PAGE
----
SAN FRANCISCO (KRON) – Mixed reaction from those who walk and bike through the streets of San Francisco as the city begins to consider lowering the speed limit on some streets to just 20-miles-per-hour. 

Right now, all neighborhood streets are to be treated as 25-mile per hour zones but many of those roads don’t have posted speed limit signs and this new proposal would change that.

This would still be quite a long way off but the intention is to help lower the number of traffic deaths we see in San Francisco.

According to the city’s Vision Zero report card, there have been 25 traffic deaths so far this year, 15 of those are pedestrians. 

Cheryl Blain walks along Pacific Avenue from the ferry building each day. 

“I knocked on his hood to make sure he knew hey I was there,” Blain said. 

She says she appreciates the city trying to help pedestrians but believes the issue of traffic deaths goes far beyond the speed limit itself.

“I see people going the wrong way. I see people doing illegal u-turns. I don’t think speed is the issue, I think people paying attention is the issue. I think pedestrians need to pay attention and drivers need to pay attention,” Blain said.

“The small roads are the worst, people don’t stop at stop streets,” Vanniekerk said.

Ed Vanniekerk has had his fair share of close calls too. 

“I think making a speed limit and getting people to adhere to it are two different things,” Vanniekerk said.

On Tuesday, the San Francisco Municipal Transportation Agency’s Pedestrian Safety Advisory Committee voted on a resolution to set maximum speeds to 20-miles-per-hour on the smaller, neighborhood streets citywide.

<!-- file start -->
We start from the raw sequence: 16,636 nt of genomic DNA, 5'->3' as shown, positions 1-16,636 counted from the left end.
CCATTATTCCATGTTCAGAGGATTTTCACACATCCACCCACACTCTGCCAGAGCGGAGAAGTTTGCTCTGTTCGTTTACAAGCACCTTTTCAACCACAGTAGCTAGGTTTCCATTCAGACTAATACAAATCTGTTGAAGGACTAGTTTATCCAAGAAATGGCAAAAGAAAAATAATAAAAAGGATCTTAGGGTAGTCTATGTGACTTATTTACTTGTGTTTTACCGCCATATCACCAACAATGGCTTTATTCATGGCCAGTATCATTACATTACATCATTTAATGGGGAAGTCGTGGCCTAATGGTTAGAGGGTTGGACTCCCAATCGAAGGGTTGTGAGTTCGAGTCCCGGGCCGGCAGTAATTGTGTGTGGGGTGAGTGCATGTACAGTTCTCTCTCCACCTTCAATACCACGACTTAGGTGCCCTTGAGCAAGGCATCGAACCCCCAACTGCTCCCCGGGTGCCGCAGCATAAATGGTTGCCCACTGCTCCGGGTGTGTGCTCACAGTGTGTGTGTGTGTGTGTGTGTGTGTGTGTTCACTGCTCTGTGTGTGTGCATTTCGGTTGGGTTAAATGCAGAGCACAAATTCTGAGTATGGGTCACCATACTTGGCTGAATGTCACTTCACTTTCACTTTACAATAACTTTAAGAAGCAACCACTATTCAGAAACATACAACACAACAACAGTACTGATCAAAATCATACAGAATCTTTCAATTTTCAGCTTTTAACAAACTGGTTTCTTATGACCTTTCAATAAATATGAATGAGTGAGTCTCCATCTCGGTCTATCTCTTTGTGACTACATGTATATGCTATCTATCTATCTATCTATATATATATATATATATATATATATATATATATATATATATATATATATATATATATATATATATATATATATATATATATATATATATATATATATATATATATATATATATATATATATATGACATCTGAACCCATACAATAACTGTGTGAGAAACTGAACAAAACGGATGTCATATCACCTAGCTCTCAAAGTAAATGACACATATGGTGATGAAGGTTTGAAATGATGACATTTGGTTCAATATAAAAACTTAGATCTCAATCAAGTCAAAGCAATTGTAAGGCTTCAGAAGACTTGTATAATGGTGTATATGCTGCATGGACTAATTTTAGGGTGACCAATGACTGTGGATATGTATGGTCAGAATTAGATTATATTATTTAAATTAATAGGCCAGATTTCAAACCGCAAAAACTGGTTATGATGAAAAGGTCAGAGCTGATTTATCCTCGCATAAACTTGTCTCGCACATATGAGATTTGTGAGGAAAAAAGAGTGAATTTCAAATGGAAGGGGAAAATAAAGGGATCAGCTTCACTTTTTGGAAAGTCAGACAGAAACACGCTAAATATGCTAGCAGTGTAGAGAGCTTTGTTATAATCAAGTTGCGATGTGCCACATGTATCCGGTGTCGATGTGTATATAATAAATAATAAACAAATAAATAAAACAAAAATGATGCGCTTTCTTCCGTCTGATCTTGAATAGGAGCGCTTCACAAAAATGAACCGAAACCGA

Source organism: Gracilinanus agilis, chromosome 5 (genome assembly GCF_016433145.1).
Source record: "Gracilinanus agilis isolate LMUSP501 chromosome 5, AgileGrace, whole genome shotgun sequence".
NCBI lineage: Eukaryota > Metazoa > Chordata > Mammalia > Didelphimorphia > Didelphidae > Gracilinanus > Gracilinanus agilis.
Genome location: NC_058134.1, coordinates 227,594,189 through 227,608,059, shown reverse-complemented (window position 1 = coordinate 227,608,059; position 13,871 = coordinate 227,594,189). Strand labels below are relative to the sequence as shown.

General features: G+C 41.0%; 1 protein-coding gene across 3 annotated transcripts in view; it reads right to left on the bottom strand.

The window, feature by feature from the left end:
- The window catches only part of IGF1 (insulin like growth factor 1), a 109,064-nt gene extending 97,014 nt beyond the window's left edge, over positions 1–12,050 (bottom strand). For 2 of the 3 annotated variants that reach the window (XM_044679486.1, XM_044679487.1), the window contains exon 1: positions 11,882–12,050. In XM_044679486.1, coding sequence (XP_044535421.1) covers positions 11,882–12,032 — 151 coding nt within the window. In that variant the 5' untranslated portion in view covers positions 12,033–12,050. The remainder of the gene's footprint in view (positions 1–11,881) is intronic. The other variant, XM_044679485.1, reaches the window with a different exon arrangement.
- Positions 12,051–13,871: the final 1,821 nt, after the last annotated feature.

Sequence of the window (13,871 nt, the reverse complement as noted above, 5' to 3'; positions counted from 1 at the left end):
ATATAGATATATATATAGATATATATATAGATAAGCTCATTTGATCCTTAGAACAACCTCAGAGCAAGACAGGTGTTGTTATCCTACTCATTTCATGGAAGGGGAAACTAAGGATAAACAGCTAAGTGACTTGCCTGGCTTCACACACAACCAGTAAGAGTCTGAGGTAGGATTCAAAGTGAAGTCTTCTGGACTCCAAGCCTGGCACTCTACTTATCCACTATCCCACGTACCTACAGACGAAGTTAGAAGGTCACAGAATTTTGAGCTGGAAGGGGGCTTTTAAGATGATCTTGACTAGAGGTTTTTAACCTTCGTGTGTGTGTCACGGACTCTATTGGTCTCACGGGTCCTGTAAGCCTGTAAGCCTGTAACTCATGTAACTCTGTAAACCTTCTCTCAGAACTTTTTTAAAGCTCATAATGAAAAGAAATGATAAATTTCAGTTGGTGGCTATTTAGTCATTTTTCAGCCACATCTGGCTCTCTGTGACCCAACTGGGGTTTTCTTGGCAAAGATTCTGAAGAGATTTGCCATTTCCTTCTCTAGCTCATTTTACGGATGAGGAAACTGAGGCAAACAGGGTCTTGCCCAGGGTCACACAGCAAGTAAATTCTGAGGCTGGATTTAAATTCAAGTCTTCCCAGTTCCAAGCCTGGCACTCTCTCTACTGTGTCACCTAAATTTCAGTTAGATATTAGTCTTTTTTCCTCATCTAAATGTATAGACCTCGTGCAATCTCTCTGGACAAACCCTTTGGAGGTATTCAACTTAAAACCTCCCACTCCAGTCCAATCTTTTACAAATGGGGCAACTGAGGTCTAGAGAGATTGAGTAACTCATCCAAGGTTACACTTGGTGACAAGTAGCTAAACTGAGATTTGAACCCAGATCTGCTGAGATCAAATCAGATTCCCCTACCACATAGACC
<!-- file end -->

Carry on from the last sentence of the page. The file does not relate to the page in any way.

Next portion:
“Any place where you see a speed limit, that won’t change but the streets adjacent to it will go down to 20-miles-per-hour,” Winston said.

Jon Winston agrees enforcement of the law, and better engineering of the streets also needs to be addressed but says studies show speed is what kills.

“If you’re going 20-miles-per-hour, you’re much less likely to kill someone when you hit them than when you’re going 25-miles-per-hour. I think that that’s people’s right to be spaced out on the street once in a while, and the price for not paying total attention all the time should not be death,” Winston said.

Now there are some changes that need to happen at the state level before this can even be considered by the Board of Supervisors.

Right now, there’s a push to try and lower speed limits statewide, but they’re being blocked by the 85th percentile rule, which means the speed at which 85-percent of motorists drive, is how the state determines a speed limit.